"Withholding wages and confiscating passports appears to be rampant, but the authorities do nothing to stop it," said Joe Stork, deputy Middle East and North Africa director at Human Rights Watch. "There is no system to make sure these vulnerable migrant workers can actually recover both their passports and wages, let alone to punish the abusive employers."

Instead of enforcing the law, as it is authorized to, the government steers workers into an arbitration system that favors employers, Human Rights Watch said.

In Naseer's case, the company rebuffed his requests for his back wages, his brother, Bashir, told Human Rights Watch. Naseer, a husband and father of two, then told his employer that he would need to return to India to find work and support his family. Naseer borrowed from friends for an airline ticket, but was unable to use it because the sponsor refused to return his passport or approve his travel.

After Naseer sought the help of the Indian embassy and filed a formal complaint with the Labor Ministry, it called an arbitration meeting between with the company.

"The Ministry told my brother he could either go to court to try to recover his wages or get his passport back and leave the country," said Bashir.

Naseer, who only speaks Malayalam, decided he was unable to go to court, where he would have faced a potentially lengthy and costly legal battle with no income and little hope of prevailing. He felt he had little option but to sign a settlement letter, written in English, in which he waived all legal claims against his employer in exchange for his passport and authorization to leave the country, his brother said.

Marietta Dias, who works for the Migrant Labor Protection Society in Bahrain, told Human Rights Watch that Naseer's case is not unusual. "The Ministry of Labor has the authority to arbitrate such cases but not to compel the employer to comply with the law," she said. "If the employer doesn't agree to settle the case, then the ministry can only send it to the labor court."

Under the current arbitration system, an employer can force litigation by refusing the Ministry of Labor's request to settle. Dias said that most workers cannot afford lawyer fees or the loss of income, and so they have little choice but to accept highly unfavorable settlements. If the employer doesn't show up at an arbitration meeting after it is scheduled three times, the Labor Ministry automatically refers a case to the court.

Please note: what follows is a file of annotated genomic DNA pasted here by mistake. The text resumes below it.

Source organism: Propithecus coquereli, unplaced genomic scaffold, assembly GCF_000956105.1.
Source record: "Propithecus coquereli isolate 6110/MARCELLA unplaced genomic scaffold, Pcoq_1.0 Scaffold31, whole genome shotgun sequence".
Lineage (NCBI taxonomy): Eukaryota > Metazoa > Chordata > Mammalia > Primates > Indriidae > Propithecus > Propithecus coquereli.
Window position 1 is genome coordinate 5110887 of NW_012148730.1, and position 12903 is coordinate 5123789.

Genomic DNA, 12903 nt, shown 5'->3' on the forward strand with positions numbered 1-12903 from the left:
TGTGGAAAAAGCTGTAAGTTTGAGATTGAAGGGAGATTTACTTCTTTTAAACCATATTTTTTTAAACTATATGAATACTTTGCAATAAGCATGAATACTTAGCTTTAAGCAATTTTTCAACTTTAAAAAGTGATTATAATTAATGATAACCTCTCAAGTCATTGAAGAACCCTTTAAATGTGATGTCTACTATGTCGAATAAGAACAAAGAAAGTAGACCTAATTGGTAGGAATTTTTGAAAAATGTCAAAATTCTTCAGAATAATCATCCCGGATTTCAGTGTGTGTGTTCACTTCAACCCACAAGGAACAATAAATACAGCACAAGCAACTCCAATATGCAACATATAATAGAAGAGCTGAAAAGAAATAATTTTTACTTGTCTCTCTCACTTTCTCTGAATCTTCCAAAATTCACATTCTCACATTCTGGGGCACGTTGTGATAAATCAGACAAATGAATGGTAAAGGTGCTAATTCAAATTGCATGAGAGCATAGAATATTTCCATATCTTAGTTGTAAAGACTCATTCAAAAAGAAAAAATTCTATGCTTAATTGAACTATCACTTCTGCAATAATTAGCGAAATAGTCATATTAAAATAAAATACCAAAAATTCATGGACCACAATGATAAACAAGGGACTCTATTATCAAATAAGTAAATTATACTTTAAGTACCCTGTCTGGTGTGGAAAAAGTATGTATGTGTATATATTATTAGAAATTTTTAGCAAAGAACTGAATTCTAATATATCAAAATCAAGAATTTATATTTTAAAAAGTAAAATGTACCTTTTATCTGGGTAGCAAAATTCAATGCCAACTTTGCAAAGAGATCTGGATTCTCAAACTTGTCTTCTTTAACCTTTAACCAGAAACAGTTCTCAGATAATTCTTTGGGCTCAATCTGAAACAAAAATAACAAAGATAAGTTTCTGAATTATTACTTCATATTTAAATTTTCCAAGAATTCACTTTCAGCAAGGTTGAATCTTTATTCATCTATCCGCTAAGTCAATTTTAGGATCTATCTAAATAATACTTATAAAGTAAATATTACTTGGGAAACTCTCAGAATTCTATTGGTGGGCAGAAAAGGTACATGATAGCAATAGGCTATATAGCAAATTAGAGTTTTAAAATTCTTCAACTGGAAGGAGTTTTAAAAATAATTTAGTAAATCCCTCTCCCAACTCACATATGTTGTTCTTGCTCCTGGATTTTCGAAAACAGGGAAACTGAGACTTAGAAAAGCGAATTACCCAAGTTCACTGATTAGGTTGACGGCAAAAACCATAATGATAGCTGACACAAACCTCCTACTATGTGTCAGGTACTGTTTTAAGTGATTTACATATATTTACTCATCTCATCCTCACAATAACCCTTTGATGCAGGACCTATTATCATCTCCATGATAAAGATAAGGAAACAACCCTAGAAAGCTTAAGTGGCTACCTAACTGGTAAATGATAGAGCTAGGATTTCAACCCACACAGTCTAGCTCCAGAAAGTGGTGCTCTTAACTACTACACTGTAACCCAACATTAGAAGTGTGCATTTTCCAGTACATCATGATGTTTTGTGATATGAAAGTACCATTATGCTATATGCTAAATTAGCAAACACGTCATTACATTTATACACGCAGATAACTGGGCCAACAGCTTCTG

"Employers know if they do not show up then the case will probably go away," Dias said.

The employee at the same company, who alleges the company still owes him and at least 28 other workers three months in back wages, said they received only one month's pay. The company tried to get the unpaid workers to sign documents affirming receipt of full payment, but they refused, the employee said. Some workers have also alleged that the owner of the company physically assaulted an employee for requesting back wages, allegations the employer denies, according to Construction Week magazine, published in Dubai.

On October 24, another 38 migrant workers at another company held a demonstration outside the Indian Embassy in Manama claiming that their employer has failed to pay them for five months, Construction Week and the Bahrain-based Gulf Daily News reported. Workers reportedly filed a complaint against their employer with the Ministry of Labor and assault charges with the local police.

Several recent news reports say that employers blame the global credit crunch for their failure to pay workers.

Article 302 of the Bahraini penal code makes it illegal for an employer to withhold wages in full or in part, and authorizes the government to prosecute abusive employers.

While Bahraini law also forbids employers from holding on to migrant worker passports, the Migrant Worker Protection Society maintains that the practice is widespread.

"We keep asking the government to prosecute but have not seen anything yet," Dias said. She added that authorities also rarely prosecute employers for withholding payments.

"Bahrain portrays itself as a regional leader in migrant labor rights, but the government has some way to go before it really earns that reputation," Stork said. "It should start by actually enforcing its own law."

Also available in:العربية http://www.hrw.org/en/news/2009/11/04/bahrain-migrant-workers-denied-pay-right-travel

President of BCHR elected to be the Chairperson of CARAM Asia for 2 years

CARAM Asia Bhd (541195‑T) 8th Floor, Wisma MLS, 31 Jln Tuanku Abdul Rahman, 50100 Kuala Lumpur, Malaysia. Tel:(603) 2697 0708, 2697 0219 Fax: (603) 2697 0282 Email: caraminfo@caramasia.org URL: www.caramasia.org

CARAM Asia is an NGO in Special Consultative Status with the Economic and Social Council of the United Nations. It is an open network of 34 NGOs and CBOs working in some 17 countries. The CARAM Asia network is involved in action research, advocacy, coalition building and capacity building with the aim of creating an enabling environment to empower migrants and their communities to reduce all vulnerabilities including HIV and enhance their health rights

CARAM Asia Concludes A Successful 3rd General Assembly and elect its Board of Directors

Coordination of Action Research on AIDS and Mobility (CARAM Asia) is proud to announce that it has held a very successful 3rd General Assembly which convened in Kuala Lumpur, Malaysia from the 27th-28th October. This meeting represented an increase in the solidarity and cooperation amongst our members to further address the employment rights and living standards of migrant workers within the Asian region.